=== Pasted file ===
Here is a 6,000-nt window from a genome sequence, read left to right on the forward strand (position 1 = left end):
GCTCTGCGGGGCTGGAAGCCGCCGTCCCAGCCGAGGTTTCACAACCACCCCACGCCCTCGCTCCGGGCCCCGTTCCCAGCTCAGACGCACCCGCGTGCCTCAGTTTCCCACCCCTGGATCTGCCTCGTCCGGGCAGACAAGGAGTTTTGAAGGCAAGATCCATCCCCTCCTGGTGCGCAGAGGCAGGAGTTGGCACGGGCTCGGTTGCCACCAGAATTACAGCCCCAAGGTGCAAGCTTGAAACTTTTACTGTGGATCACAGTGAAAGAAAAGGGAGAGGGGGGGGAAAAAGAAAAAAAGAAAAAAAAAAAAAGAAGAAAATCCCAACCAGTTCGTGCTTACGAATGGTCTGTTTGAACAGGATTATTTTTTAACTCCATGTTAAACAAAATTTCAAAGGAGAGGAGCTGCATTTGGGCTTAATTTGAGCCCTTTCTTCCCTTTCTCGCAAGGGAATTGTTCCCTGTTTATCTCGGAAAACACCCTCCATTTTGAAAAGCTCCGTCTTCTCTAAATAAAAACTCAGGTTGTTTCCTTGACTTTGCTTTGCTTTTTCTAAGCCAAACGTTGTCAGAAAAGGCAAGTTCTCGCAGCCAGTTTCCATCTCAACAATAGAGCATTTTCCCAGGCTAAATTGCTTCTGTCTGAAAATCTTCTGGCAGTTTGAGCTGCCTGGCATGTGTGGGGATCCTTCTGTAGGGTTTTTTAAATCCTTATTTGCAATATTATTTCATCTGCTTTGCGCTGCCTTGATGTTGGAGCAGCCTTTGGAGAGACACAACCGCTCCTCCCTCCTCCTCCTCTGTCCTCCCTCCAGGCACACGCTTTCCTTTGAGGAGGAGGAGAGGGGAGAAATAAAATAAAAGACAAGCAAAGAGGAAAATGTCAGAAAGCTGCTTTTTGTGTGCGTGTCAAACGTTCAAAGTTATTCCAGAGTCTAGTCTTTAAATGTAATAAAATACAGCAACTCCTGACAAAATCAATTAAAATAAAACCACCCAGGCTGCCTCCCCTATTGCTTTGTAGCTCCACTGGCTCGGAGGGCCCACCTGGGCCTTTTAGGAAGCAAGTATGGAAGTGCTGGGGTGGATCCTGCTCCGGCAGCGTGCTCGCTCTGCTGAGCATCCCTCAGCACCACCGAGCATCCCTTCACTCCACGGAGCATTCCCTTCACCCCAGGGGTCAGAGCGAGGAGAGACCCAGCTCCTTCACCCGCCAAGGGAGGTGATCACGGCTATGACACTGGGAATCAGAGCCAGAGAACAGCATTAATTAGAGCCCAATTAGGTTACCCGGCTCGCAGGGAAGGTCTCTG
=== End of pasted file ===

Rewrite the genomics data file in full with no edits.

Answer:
Here is a 6,000-nt window from a genome sequence, read left to right on the forward strand (position 1 = left end):
GCTCTGCGGGGCTGGAAGCCGCCGTCCCAGCCGAGGTTTCACAACCACCCCACGCCCTCGCTCCGGGCCCCGTTCCCAGCTCAGACGCACCCGCGTGCCTCAGTTTCCCACCCCTGGATCTGCCTCGTCCGGGCAGACAAGGAGTTTTGAAGGCAAGATCCATCCCCTCCTGGTGCGCAGAGGCAGGAGTTGGCACGGGCTCGGTTGCCACCAGAATTACAGCCCCAAGGTGCAAGCTTGAAACTTTTACTGTGGATCACAGTGAAAGAAAAGGGAGAGGGGGGGGAAAAAGAAAAAAAGAAAAAAAAAAAAAGAAGAAAATCCCAACCAGTTCGTGCTTACGAATGGTCTGTTTGAACAGGATTATTTTTTAACTCCATGTTAAACAAAATTTCAAAGGAGAGGAGCTGCATTTGGGCTTAATTTGAGCCCTTTCTTCCCTTTCTCGCAAGGGAATTGTTCCCTGTTTATCTCGGAAAACACCCTCCATTTTGAAAAGCTCCGTCTTCTCTAAATAAAAACTCAGGTTGTTTCCTTGACTTTGCTTTGCTTTTTCTAAGCCAAACGTTGTCAGAAAAGGCAAGTTCTCGCAGCCAGTTTCCATCTCAACAATAGAGCATTTTCCCAGGCTAAATTGCTTCTGTCTGAAAATCTTCTGGCAGTTTGAGCTGCCTGGCATGTGTGGGGATCCTTCTGTAGGGTTTTTTAAATCCTTATTTGCAATATTATTTCATCTGCTTTGCGCTGCCTTGATGTTGGAGCAGCCTTTGGAGAGACACAACCGCTCCTCCCTCCTCCTCCTCTGTCCTCCCTCCAGGCACACGCTTTCCTTTGAGGAGGAGGAGAGGGGAGAAATAAAATAAAAGACAAGCAAAGAGGAAAATGTCAGAAAGCTGCTTTTTGTGTGCGTGTCAAACGTTCAAAGTTATTCCAGAGTCTAGTCTTTAAATGTAATAAAATACAGCAACTCCTGACAAAATCAATTAAAATAAAACCACCCAGGCTGCCTCCCCTATTGCTTTGTAGCTCCACTGGCTCGGAGGGCCCACCTGGGCCTTTTAGGAAGCAAGTATGGAAGTGCTGGGGTGGATCCTGCTCCGGCAGCGTGCTCGCTCTGCTGAGCATCCCTCAGCACCACCGAGCATCCCTTCACTCCACGGAGCATTCCCTTCACCCCAGGGGTCAGAGCGAGGAGAGACCCAGCTCCTTCACCCGCCAAGGGAGGTGATCACGGCTATGACACTGGGAATCAGAGCCAGAGAACAGCATTAATTAGAGCCCAATTAGGTTACCCGGCTCGCAGGGAAGGTCTCTG